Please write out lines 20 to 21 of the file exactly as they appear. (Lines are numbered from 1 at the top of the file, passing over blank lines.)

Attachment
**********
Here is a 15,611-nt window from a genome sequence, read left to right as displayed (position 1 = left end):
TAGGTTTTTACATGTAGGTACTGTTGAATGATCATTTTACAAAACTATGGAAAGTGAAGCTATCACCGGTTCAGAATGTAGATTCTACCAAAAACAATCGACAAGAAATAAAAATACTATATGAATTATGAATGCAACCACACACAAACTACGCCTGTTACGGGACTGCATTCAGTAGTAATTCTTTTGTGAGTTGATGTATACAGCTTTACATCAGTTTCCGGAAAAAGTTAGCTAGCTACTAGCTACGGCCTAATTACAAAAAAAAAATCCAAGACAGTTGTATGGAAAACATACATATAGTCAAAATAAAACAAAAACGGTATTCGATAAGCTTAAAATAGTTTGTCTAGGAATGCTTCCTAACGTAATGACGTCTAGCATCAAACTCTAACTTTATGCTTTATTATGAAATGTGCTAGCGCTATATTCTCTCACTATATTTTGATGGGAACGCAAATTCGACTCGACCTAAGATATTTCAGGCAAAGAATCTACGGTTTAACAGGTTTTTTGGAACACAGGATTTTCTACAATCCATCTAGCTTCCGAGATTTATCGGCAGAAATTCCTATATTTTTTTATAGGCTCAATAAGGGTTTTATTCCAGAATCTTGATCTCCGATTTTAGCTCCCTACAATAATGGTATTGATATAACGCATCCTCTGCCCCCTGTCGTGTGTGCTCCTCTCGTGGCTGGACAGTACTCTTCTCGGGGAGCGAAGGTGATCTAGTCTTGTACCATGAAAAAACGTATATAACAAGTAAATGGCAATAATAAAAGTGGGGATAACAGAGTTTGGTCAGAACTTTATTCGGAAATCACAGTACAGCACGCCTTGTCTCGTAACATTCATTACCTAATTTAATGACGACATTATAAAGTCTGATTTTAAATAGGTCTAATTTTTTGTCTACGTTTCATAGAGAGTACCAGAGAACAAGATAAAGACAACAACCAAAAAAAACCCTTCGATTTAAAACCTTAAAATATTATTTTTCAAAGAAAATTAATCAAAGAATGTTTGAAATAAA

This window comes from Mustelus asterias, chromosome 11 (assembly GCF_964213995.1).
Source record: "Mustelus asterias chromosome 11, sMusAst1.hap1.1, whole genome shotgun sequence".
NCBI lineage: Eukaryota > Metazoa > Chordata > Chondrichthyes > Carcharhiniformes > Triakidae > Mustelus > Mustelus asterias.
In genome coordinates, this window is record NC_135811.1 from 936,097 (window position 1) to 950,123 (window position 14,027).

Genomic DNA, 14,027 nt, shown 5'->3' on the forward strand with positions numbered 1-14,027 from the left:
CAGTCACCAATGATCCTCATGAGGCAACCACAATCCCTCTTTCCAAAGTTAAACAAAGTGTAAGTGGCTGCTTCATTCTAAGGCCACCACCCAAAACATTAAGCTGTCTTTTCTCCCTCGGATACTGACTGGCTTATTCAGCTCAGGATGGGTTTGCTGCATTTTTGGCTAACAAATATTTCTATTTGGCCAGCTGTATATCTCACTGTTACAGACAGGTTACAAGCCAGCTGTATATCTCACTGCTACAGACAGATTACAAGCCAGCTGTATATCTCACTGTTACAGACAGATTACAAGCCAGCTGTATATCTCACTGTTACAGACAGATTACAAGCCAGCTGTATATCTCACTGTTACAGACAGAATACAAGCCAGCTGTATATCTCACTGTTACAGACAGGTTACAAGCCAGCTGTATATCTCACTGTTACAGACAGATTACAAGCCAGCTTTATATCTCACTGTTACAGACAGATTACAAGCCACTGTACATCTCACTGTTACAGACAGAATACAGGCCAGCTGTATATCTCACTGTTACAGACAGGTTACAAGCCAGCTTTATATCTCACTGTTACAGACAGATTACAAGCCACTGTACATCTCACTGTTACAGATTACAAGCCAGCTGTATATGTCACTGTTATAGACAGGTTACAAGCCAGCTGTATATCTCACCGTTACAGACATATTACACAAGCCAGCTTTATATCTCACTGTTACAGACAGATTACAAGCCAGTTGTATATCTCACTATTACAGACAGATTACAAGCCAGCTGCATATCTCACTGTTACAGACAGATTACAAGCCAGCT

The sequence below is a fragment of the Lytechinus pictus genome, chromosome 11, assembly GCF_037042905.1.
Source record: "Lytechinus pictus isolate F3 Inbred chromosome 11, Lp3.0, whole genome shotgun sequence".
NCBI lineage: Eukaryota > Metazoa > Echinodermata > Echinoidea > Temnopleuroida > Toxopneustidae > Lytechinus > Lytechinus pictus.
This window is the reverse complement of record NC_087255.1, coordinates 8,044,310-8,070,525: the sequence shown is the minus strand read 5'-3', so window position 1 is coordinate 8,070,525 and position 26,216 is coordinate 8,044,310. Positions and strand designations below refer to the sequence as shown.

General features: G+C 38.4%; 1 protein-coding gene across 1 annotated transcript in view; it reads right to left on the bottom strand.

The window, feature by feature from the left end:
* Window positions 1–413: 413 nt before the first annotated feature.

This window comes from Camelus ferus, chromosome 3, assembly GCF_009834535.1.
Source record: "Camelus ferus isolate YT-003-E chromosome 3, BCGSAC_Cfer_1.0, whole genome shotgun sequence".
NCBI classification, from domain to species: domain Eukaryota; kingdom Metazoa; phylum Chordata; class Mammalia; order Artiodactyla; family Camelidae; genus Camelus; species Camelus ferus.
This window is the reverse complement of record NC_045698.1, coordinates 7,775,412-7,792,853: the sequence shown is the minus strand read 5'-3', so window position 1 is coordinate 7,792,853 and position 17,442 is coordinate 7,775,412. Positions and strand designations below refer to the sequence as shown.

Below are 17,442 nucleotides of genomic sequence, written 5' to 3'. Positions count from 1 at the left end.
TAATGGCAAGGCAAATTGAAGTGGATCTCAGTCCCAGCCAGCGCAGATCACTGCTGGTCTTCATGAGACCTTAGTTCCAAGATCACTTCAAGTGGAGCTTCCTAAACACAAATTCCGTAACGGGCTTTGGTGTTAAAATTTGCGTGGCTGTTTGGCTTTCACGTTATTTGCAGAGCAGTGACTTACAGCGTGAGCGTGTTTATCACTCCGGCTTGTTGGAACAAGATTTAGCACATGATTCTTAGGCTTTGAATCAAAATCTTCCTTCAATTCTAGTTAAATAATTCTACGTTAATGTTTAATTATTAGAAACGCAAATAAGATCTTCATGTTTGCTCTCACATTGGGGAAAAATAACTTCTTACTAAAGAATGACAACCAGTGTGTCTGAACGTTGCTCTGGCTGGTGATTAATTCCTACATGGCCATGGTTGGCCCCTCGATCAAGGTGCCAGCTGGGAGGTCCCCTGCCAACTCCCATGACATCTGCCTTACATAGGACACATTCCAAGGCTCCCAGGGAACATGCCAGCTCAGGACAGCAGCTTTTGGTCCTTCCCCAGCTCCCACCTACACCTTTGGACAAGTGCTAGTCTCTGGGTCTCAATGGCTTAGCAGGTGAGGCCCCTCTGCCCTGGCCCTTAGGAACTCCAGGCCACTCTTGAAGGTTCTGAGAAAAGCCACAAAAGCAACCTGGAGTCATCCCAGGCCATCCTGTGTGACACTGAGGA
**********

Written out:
Below are 17,442 nucleotides of genomic sequence, written 5' to 3'. Positions count from 1 at the left end.
TAATGGCAAGGCAAATTGAAGTGGATCTCAGTCCCAGCCAGCGCAGATCACTGCTGGTCTTCATGAGACCTTAGTTCCAAGATCACTTCAAGTGGAGCTTCCTAAACACAAATTCCGTAACGGGCTTTGGTGTTAAAATTTGCGTGGCTGTTTGGCTTTCACGTTATTTGCAGAGCAGTGACTTACAGCGTGAGCGTGTTTATCACTCCGGCTTGTTGGAACAAGATTTAGCACATGATTCTTAGGCTTTGAATCAAAATCTTCCTTCAATTCTAGTTAAATAATTCTACGTTAATGTTTAATTATTAGAAACGCAAATAAGATCTTCATGTTTGCTCTCACATTGGGGAAAAATAACTTCTTACTAAAGAATGACAACCAGTGTGTCTGAACGTTGCTCTGGCTGGTGATTAATTCCTACATGGCCATGGTTGGCCCCTCGATCAAGGTGCCAGCTGGGAGGTCCCCTGCCAACTCCCATGACATCTGCCTTACATAGGACACATTCCAAGGCTCCCAGGGAACATGCCAGCTCAGGACAGCAGCTTTTGGTCCTTCCCCAGCTCCCACCTACACCTTTGGACAAGTGCTAGTCTCTGGGTCTCAATGGCTTAGCAGGTGAGGCCCCTCTGCCCTGGCCCTTAGGAACTCCAGGCCACTCTTGAAGGTTCTGAGAAAAGCCACAAAAGCAACCTGGAGTCATCCCAGGCCATCCTGTGTGACACTGAGGA